What’s a Good Credit Score in Canada?
Canada has two credit reporting agencies, each with its own rating system.
Equifax states the range of a good credit score is between 660 to 724.
If your credit score is between 725 to 759, it is considered very good.
Above a score of 760 is excellent.
TransUnion states the range of a good credit score is between 720 and 780.
A score between 781 and 850 is considered excellent.
How is a Credit Score Determined?
Both credit reporting agencies look at certain factors.
These help them evaluate your creditworthiness and your ability to handle credit.
1. Payment history: 35%
Unsurprisingly, how you handle your debt payments has the most significant weight on your credit score.
Making timely payments is a good indication you handle credit wisely.
One late payment may not drastically affect your score, however multiple late payments can eventually lower your score.
If you miss two payments in a row, the credit reporting agencies will undoubtedly take notice.
2. Credit utilization: 30%
Credit utilization measures the ratio between your available credit and what you actually use.
For example, your credit card may have a $1,000 limit, but you carry a balance of around $800 each month.
Even though you pay the bill when it is due, creditors also consider your credit utilization ratio.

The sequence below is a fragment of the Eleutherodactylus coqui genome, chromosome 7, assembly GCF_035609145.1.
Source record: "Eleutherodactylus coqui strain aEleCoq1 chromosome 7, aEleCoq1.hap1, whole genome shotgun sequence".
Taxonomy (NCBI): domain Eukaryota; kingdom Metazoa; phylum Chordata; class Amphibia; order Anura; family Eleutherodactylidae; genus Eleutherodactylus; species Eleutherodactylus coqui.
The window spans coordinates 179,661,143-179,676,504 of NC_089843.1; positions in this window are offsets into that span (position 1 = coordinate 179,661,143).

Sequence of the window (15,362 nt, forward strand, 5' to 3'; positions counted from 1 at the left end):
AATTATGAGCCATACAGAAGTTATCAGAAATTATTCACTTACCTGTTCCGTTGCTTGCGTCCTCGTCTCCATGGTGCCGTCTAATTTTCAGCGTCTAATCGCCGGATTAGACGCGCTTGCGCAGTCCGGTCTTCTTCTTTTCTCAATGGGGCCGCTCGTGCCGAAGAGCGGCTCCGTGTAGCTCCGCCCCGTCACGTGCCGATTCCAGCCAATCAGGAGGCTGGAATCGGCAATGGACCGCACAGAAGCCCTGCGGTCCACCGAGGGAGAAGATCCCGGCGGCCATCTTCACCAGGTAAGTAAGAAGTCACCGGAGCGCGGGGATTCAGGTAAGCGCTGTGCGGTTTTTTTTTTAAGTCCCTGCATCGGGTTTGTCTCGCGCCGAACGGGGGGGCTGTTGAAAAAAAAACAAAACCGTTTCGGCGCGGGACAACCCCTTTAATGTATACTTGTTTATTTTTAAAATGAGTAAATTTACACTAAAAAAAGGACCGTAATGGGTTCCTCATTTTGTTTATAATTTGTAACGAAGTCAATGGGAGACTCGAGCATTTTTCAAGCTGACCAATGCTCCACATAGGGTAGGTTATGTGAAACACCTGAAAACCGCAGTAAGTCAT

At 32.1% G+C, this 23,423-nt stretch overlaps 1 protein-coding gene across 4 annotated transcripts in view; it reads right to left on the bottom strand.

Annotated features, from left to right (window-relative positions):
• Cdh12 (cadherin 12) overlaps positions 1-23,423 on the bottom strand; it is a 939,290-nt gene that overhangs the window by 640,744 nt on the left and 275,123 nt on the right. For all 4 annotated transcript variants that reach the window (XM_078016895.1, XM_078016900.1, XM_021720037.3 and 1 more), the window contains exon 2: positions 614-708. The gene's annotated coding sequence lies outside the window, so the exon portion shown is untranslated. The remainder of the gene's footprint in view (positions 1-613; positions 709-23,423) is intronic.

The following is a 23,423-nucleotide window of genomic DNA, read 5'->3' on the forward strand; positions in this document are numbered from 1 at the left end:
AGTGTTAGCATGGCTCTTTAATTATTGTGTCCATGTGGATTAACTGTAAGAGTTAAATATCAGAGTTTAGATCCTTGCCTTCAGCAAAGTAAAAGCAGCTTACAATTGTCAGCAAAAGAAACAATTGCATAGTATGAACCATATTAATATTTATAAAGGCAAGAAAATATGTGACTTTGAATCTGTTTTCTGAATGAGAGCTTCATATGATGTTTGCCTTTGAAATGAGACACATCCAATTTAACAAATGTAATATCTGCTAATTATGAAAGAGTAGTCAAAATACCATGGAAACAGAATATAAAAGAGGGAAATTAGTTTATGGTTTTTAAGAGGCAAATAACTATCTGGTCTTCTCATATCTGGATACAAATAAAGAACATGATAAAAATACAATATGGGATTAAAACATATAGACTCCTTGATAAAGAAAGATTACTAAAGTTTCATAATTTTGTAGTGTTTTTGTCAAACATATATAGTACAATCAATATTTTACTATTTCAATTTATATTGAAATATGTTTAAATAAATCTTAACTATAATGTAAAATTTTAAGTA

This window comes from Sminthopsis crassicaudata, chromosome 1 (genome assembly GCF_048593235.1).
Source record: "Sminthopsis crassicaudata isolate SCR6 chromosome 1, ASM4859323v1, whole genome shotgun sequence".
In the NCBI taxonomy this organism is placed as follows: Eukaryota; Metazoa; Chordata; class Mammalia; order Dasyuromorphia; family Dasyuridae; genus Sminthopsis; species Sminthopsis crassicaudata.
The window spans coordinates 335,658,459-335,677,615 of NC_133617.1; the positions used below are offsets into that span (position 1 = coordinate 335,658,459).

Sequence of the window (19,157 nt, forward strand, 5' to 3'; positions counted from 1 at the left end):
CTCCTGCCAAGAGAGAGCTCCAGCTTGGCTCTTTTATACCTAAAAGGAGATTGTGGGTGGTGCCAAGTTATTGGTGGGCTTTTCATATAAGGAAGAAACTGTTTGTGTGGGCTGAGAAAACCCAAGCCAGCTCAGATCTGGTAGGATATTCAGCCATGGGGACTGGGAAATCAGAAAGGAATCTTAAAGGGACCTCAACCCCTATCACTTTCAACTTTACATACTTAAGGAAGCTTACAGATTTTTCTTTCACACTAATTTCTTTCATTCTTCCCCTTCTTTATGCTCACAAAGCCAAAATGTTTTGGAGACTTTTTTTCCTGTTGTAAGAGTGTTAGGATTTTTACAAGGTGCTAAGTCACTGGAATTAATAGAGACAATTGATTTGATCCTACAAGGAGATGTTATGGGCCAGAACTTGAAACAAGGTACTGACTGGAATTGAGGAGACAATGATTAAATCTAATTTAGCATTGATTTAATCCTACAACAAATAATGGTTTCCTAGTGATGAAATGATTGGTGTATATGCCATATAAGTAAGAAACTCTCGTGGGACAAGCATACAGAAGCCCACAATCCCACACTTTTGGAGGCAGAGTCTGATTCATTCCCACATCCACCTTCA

In this case, you’re regularly using 80 percent of your available credit.
The credit reporting agencies may see this as a sign that you are taking on too much debt.
Luckily, you can also alter this ratio in your favour.
You could apply for a credit limit increase on your credit card to $2,500 (even if you’re not going to use it).
You can continue spending the $800 monthly, but now your credit utilization ratio is only 32 percent.
Having a lower credit utilization score can improve your credit score.
3. Credit history: 15%
All lenders like to see a long history of responsible credit management.
As a result, it is essential to start building your credit history as soon as possible.
Fortunately, your credit history doesn’t just include debts such as personal loans, mortgages, and credit cards.
It may also encompass payments on a cellphone plan, an internet connection, and utilities, providing the accounts are in your name.
If you have none of these, you may be able to get a no-fee credit card.